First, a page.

YEAR 16: THE HOLOCAUST CONTINUES

S Sathananthan &
Sabiha Sumar
28 July 1998

A moral weakness
The five days, from 25th to 29th July 1998, constitute the 15th anniversary of the Holocaust of July 1983. Fifteen years ago the Tamil people living outside the Northern and some parts of the Eastern Provinces were targets of the pogrom, unprecedented in its scale and brutality. The events of that fateful week have been burnt into Tamil memory as Black July.

The anniversary brought forth numerous retrospective commentaries on the Holocaust. Some writers accurately noted the evidence indicating how senior members of the then United National Party (UNP) government had a direct hand in meticulously organising the pogrom; and how the State security forces colluded with the armed Sinhalese men who killed and raped defenceless Tamil civilians and looted or destroyed their property. Indeed they deplored the instances where the security forces participated in the pogrom; and they underlined the refusal of the then President JR Jayawardene to hold a judicial inquiry into the Holocaust, which omission amounted to a cover-up and in effect confirmed the complicity of the State. Some writers demanded that an official inquiry should be held – however belatedly – to investigate the events and identify the perpetrators of the tragedy.

Hardly any commentary dealt with the fact that the Tamil United Liberation Front (TULF) did not aggressively demand an inquiry into the Holocaust, whether in 1983 or at any time thereafter. In effect the TULF collaborated with the UNP government in the cover-up. An objective of TULF’s opportunistic collaboration was to ensure that the Liberation Tigers of Tamil Eelam (LTTE) is made the scapegoat so that the TULF could retain the political leadership of the Ceylon Tamil people.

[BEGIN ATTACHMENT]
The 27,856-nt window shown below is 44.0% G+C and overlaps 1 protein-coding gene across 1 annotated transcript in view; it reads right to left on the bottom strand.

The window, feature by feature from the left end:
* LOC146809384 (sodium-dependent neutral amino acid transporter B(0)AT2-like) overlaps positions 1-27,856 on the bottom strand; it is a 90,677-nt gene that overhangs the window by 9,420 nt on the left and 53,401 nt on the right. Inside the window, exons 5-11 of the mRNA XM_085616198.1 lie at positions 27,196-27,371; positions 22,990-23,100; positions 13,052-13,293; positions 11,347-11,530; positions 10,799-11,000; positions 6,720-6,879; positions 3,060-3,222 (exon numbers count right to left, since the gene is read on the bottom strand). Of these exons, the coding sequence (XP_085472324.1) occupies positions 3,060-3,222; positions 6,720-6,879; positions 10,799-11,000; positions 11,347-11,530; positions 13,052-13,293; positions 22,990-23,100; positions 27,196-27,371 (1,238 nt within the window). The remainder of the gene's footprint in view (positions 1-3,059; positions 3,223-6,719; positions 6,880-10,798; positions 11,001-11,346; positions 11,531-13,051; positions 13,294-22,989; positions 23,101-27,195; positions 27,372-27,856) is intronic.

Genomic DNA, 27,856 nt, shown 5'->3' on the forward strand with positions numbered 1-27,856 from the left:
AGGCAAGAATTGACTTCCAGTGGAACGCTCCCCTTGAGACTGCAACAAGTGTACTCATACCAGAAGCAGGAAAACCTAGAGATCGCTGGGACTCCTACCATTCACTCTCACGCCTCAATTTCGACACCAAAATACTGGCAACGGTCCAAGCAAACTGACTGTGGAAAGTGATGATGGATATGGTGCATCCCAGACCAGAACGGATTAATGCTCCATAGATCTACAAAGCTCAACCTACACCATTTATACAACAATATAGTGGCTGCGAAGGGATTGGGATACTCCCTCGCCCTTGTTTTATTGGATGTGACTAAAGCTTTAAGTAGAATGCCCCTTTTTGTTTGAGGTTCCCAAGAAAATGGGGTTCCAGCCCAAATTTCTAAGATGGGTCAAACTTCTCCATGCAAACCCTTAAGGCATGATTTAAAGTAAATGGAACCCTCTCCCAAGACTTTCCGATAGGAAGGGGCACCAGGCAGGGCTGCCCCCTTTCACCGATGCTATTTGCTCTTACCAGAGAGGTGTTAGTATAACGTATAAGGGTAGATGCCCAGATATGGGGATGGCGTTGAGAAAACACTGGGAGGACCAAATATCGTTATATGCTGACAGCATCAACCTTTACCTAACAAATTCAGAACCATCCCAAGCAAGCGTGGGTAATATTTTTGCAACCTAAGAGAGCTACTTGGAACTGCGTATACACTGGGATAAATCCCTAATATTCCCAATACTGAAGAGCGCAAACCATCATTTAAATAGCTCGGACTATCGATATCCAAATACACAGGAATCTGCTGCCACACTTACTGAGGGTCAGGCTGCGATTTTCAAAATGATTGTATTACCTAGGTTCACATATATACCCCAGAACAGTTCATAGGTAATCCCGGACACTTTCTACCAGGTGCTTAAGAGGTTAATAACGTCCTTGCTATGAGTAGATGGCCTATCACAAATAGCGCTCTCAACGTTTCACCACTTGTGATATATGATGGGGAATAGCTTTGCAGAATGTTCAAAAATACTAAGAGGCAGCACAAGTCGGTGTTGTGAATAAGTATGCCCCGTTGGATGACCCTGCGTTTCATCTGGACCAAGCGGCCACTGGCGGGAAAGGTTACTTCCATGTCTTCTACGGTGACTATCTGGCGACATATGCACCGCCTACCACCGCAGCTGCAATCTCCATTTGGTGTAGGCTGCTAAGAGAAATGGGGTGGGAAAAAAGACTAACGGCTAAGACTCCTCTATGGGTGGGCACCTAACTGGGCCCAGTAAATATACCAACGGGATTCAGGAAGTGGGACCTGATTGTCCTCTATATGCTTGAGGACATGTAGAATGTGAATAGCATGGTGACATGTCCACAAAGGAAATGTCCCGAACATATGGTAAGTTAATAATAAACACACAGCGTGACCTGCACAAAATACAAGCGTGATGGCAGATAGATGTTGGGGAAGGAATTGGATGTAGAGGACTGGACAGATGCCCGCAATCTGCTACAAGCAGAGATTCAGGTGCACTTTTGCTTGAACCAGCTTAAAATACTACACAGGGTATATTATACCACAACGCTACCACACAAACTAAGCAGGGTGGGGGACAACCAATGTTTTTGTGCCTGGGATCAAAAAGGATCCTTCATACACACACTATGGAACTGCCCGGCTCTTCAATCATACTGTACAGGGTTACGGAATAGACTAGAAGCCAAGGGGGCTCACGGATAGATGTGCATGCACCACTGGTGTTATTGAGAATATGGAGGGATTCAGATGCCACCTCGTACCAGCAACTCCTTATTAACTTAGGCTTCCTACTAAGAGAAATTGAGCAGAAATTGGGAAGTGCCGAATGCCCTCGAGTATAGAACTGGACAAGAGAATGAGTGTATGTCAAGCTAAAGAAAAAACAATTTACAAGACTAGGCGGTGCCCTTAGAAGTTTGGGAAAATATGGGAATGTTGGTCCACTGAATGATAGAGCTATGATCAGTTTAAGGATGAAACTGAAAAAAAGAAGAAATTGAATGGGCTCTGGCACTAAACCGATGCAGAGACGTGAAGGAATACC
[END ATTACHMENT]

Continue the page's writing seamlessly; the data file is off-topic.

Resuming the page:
The writers who conceded that the violence was premeditated and was orchestrated by the State nevertheless apportioned a share of the blame to the LTTE. They viewed as a terrorist act the killing of 13 soldiers by the LTTE in the ambush, in which an army vehicle was blasted by a land mine, two days earlier in Tirunelvely on the 23rd of July 1983. They held the LTTE’s deliberate attack responsible at the least for intensifying Sinhalese hostility against Tamils and for providing the Sinhalese ultra nationalists within the UNP government the opportunity to launch the pogrom.

The more reactionary writers deceptively described the violence as ‘a communal riot’. They disingenuously placed almost the entire blame for it upon the LTTE by portraying the pogrom as an unfortunate but involuntary response of some sections of the Sinhalese people to the killing of the 13 Sinhalese soldiers by the Tamil LTTE. They misleadingly projected the Holocaust as ‘an episodal defection from the democratic norm’ and absolved the vast majority of the Sinhalese by shifting the responsibility for the atrocities to the lumpen elements within the Sinhalese community.

What is remarkable is the convergence of views among writers from across, virtually, the entire political spectrum. They equated as violence the killing of the Sinhalese soldiers in the course of battle by their adversary, the LTTE, to the murder of defenceless Tamil citizens by the armed minions of the duly constituted Sri Lankan government, which is bound by the Constitution to protect all citizens. The intention of the writers may have been to maintain so-called ‘neutrality’.

But the two cannot be compared and the result of ‘neutrality’ is the crippling moral weakness. Almost all writers are incapable of making the crucial political distinction between the violence of the aggressor and the violence of the victim, that is, between the repression by the aggressive Sri Lankan State and the resistance of the victimised Tamil people.

Informal and formal State terror
In the Tamil view, the Sinhalese consensus that the Holocaust was not repeated after 1983 is pure political fiction. The violence never stopped.